Yankees' Masahiro Tanaka Grapples With Future, Makes Final Regular Season Start Before Free Agency

Max Goodman

As Masahiro Tanaka began warming up for his final outing of the regular season on Wednesday night, his game plan against the Blue Jays wasn't the only thing on his mind. 

It had dawned on the right-hander, as he prepares to enter free agency this winter, that he was potentially in the process of making his final regular season start as a New York Yankee.

"Going into today's game, I realized that this is the last start of the regular season for me which means it would be the last start for my seven-year contract with the Yankees," Tanaka said through the Yankees' interpreter.

Since departing from Japan to play Major League Baseball, Tanaka has been a part of one organization. He and the Yankees agreed to a seven-year contract worth $155 million in 2014, a deal that's set to expire upon the conclusion of this season. 

While Tanaka will surely toe the rubber in the playoffs, likely following ace Gerrit Cole by starting in Game 2 of the opening round, the 31-year-old allowed thoughts on his future in the big leagues to creep into his mind. 

If Wednesday night was in fact his final non-postseason appearance with the Bombers, it certainly didn't go as planned. Tanaka gave up five runs (three of which were earned) while surrendering eight hits over just four frames. 

Rather than securing his third-consecutive victory, capping off an unprecedented season on a high note, Tanaka hit the showers and watched helplessly as a 5-1 deficit for New York ballooned into a 14-1 blowout defeat.

"Obviously it a tough season to say the least," he said, assessing his campaign. "It's kind of frustrating to have to end my last regular season start go this way."

READ: Yankees' Gerrit Cole Is 'Pitching His Best Baseball' Just in Time For October

After Wednesday's thrashing, Tanaka finished this summer's truncated campaign with a respectable 3.56 ERA and a record of 3-3 through 10 outings. Considering how his season began, taking a line drive off the bat of Giancarlo Stanton to the side of his head in Summer Camp, the right-hander has quite a bit to be proud of.

Through Tanaka's entire career in pinstripes, he's been a model of consistency. In each season up until 2020, the Japanese hurler has won more than 10 games. He's just the second starting pitcher in franchise history, joining Andy Pettitte, to have double-digit victories in each of his first six Major League seasons.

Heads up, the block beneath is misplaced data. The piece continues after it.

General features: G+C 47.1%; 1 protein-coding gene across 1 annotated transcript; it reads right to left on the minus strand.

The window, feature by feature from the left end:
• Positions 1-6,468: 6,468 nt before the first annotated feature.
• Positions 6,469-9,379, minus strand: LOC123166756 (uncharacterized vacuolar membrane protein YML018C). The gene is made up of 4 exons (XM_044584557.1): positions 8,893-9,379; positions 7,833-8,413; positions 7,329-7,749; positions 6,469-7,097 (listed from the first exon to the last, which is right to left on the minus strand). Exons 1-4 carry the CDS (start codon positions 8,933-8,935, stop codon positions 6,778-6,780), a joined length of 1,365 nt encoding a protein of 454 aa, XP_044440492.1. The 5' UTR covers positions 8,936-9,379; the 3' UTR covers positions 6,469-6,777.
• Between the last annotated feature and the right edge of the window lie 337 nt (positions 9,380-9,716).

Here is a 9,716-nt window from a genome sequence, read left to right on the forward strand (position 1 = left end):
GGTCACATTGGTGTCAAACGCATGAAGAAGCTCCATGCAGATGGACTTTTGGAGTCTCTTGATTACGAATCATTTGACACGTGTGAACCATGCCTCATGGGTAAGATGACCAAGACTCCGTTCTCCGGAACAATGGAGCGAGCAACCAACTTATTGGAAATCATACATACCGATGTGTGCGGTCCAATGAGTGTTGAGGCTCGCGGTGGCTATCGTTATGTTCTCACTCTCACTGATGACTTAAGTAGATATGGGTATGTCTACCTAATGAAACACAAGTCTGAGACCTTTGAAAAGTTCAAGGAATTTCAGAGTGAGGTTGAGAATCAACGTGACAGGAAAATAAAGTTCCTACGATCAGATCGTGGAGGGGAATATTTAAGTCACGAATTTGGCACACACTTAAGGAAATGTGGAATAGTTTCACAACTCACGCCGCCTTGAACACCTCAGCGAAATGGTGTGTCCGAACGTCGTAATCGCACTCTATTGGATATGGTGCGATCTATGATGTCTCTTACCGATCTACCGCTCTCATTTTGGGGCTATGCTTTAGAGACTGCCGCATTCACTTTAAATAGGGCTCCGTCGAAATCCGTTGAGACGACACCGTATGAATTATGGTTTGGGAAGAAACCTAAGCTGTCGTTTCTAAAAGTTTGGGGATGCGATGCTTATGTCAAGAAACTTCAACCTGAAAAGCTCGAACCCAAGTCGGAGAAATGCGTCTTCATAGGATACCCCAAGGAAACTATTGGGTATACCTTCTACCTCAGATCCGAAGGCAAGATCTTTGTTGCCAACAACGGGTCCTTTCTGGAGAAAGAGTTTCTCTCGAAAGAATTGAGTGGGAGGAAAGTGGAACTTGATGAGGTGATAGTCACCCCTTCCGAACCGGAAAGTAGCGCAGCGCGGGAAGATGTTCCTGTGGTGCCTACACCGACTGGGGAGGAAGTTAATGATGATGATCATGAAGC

If that's not impressive enough, Tanaka is just the fifth pitcher since 1950 to win at least 12 games through his first five seasons. The only others to accomplish such a feat are big-league legends (Pettitte, Dwight Gooden, Dennis Eckersley and Tom Seaver).

While Tanaka has been durable and reliable each season, he becomes even more potent on the mound when the postseason begins. In eight playoff starts, Tanaka has a stunning 1.76 ERA, posting a 0.783 WHIP through 46 innings pitched. 

His manager, Aaron Boone, believes that certain players are able to turn it on when it matters the most. Someone like Tanaka, in Boone's eyes, is able to slow the game down in the biggest spots, never getting overwhelmed regardless of the situation.

"I think Masa is really able to hyperfocus, I think he likes when there's more on the line and he's shown over the years that seems like the bigger the game, he's usually at his best," Boone said. "Glad we got him."

New York has Tanaka for now, set to embark on a deep playoff run in pursuit of the franchise's first championship in over a decade. The question of whether or not the Yankees will re-sign the right-hander after this season remains to be seen.

READ: Has James Paxton Thrown His Final Pitch in a Yankees Uniform?

Similar to the situation for fellow free-agent-to-be James Paxton, Tanaka's veteran presence and experience would be valuable in New York's rotation going forward. With the returns of Luis Severino and Domingo Germán next season, along with the emergence of rookies Deivi García, Mike King and Clarke Schmidt, it's possible the Bombers will deem Tanaka's services unnecessary moving forward.

Either way, Tanaka is focused on what's ahead of him. In a post on social media Wednesday night, the right-hander said that while the result of the game was "disappointing," he is eager to make the adjustments to be successful in the playoffs.

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For more from Max Goodman, follow him on Twitter @MaxTGoodman. Follow ITP on Twitter @SI_Yankees and Facebook @SIYankees

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